By Chris Bavender
One in every 88 children is affected by autism, according to statistics released in 2012 by the Centers for Disease Control. Some will need life-long care that can total $5 to $7 million dollars.
To help raise funds for autism programs in Indiana and to increase autism awareness, Answers for Autism and Talk About Curing Autism will host the second An Evening For Autism from 7 p.m. to midnight Nov. 15 at EventzPlus.
This year’s theme is “Not the Same Old Friday Night!” for an evening of Sinatra and soul, and it will include both a live auction and a silent auction.
“Answers for Autism offers some wonderful grants in the community for public awareness and family support for families with autism,” said Karla Elliott, a volunteer with the group. “Since its inception, Answers for Autism has distributed $594,409.80 in grants with $389,409.80 of that distributed to Indiana programs.”
And the topic is one that hits close to home for Elliott. Her youngest son, Sam, 7, has autism spectrum disorder.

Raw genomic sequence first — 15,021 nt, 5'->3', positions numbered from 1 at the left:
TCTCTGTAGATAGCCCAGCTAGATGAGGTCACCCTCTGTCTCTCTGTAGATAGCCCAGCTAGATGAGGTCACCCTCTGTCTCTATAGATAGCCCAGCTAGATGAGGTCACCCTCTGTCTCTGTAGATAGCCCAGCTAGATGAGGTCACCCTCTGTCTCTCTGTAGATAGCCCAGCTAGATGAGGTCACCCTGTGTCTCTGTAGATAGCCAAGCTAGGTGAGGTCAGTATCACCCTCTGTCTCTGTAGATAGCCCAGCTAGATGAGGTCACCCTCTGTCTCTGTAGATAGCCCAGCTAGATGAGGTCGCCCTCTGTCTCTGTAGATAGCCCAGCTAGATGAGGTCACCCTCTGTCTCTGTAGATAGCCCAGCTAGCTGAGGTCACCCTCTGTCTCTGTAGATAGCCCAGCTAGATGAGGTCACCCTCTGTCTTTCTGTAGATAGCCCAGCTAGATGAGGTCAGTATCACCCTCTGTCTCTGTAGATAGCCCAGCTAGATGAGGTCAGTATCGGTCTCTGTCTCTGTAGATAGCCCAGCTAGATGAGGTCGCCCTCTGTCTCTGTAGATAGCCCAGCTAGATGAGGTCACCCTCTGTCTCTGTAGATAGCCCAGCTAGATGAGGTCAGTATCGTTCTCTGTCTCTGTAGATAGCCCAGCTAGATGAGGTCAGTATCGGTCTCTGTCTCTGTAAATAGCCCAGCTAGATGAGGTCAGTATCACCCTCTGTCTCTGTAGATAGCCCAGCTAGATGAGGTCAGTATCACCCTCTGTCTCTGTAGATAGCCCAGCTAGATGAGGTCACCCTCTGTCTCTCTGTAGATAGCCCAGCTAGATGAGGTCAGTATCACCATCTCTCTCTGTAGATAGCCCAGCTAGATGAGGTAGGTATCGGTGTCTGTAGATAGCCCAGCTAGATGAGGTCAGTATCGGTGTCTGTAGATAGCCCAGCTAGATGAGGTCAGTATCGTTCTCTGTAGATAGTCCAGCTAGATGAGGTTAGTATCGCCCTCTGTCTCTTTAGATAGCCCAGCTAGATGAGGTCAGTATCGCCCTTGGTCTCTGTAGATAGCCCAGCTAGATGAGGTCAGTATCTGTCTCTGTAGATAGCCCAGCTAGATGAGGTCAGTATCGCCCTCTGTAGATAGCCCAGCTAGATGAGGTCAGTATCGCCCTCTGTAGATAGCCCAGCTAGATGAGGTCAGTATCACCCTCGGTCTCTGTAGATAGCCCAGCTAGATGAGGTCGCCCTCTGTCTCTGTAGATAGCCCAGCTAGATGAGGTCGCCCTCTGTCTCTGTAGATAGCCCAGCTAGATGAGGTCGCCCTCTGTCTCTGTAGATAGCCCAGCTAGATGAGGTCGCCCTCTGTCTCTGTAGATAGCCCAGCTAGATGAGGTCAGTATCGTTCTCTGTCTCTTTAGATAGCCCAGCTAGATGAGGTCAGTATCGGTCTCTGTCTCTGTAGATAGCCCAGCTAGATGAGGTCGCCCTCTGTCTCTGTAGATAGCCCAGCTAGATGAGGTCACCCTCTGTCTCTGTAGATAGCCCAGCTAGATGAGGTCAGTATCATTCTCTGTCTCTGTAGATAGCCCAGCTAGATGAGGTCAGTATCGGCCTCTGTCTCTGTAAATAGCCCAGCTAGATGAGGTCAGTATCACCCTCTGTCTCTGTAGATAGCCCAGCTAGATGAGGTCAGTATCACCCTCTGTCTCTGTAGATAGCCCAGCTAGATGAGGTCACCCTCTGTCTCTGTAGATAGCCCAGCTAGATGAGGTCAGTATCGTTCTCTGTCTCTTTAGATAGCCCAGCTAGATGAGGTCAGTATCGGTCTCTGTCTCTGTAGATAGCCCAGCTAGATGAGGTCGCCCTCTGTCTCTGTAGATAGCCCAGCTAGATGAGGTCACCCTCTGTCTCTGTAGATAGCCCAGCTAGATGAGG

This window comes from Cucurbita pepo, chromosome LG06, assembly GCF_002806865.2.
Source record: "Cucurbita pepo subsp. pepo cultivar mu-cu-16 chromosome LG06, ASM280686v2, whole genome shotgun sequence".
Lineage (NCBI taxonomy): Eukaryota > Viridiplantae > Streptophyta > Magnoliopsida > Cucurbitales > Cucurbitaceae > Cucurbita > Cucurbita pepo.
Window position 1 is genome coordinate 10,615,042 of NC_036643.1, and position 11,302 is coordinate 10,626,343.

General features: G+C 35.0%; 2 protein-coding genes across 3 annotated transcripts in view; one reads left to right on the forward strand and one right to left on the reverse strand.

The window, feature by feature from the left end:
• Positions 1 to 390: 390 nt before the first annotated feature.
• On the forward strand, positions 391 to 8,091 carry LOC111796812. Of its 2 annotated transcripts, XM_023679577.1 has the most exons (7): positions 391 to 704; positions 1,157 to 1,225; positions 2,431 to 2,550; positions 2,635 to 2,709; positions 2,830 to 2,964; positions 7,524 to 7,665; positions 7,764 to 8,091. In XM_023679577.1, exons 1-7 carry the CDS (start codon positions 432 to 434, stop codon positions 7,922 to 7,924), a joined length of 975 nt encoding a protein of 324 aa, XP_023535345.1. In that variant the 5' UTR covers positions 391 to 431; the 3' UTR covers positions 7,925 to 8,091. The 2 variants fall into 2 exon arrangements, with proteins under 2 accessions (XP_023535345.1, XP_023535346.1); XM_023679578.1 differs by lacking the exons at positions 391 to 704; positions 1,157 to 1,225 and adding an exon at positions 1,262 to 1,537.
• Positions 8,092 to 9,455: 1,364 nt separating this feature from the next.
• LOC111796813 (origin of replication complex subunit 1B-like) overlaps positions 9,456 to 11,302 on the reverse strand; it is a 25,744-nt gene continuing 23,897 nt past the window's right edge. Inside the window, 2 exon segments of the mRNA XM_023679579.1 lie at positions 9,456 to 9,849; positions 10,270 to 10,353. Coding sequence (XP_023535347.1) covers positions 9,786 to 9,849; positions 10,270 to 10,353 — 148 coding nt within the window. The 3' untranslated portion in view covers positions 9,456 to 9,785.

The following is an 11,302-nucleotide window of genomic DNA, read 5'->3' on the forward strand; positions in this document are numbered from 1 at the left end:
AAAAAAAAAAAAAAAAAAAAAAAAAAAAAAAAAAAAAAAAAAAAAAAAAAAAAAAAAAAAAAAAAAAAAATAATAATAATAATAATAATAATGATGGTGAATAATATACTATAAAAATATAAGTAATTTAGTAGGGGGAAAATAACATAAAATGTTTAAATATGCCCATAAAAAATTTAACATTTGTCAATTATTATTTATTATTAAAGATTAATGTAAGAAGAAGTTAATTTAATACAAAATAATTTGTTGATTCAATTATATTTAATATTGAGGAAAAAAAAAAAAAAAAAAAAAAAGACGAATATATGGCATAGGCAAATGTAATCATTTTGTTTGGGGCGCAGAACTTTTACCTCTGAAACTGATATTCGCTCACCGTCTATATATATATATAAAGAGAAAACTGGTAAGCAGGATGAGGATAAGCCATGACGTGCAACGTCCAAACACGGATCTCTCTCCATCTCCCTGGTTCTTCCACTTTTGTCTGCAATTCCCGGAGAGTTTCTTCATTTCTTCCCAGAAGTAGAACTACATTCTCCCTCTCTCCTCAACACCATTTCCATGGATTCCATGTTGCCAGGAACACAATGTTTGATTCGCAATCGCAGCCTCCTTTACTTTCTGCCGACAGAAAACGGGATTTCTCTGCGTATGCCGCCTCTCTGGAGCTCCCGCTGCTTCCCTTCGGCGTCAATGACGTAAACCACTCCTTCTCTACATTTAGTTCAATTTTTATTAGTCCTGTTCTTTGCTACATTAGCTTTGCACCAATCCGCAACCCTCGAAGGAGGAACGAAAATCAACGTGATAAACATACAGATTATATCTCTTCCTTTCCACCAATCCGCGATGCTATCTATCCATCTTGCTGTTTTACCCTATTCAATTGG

“At the time of his diagnosis, Sam was for most purposes non-verbal, had no ability to meaningfully interact with peers or family and was a terribly sick little boy. We had no idea what we were facing, but the first doctor we saw for an official diagnosis told us we had little hope of our son having a meaningful life, and we would need to be prepared for long-term care in the future,” she said.
“I left that appointment angrier than I had ever been in my life about anything with one overreaching thought in my mind – don’t you dare tell me there is no hope for my child. We refused to accept that we could do nothing to help him get better.”
It was in her search for answers that Elliott found the Talk About Curing Autism Website.
“I reached out to some women who were able to show me that there were resources and treatments that could help my son. And I have never looked back,” Elliott said.
Some of the recent grant awards have been to The Westfield Autism Team to purchase materials and resources to teach social skills to students on the spectrum within the Westfield Washington school system, the Special Olympics of Hamilton County to pay for lessons and student expenses at the Special Olympics competition, and Disability Legal Services of Indiana to fund legal services for families dealing with autism.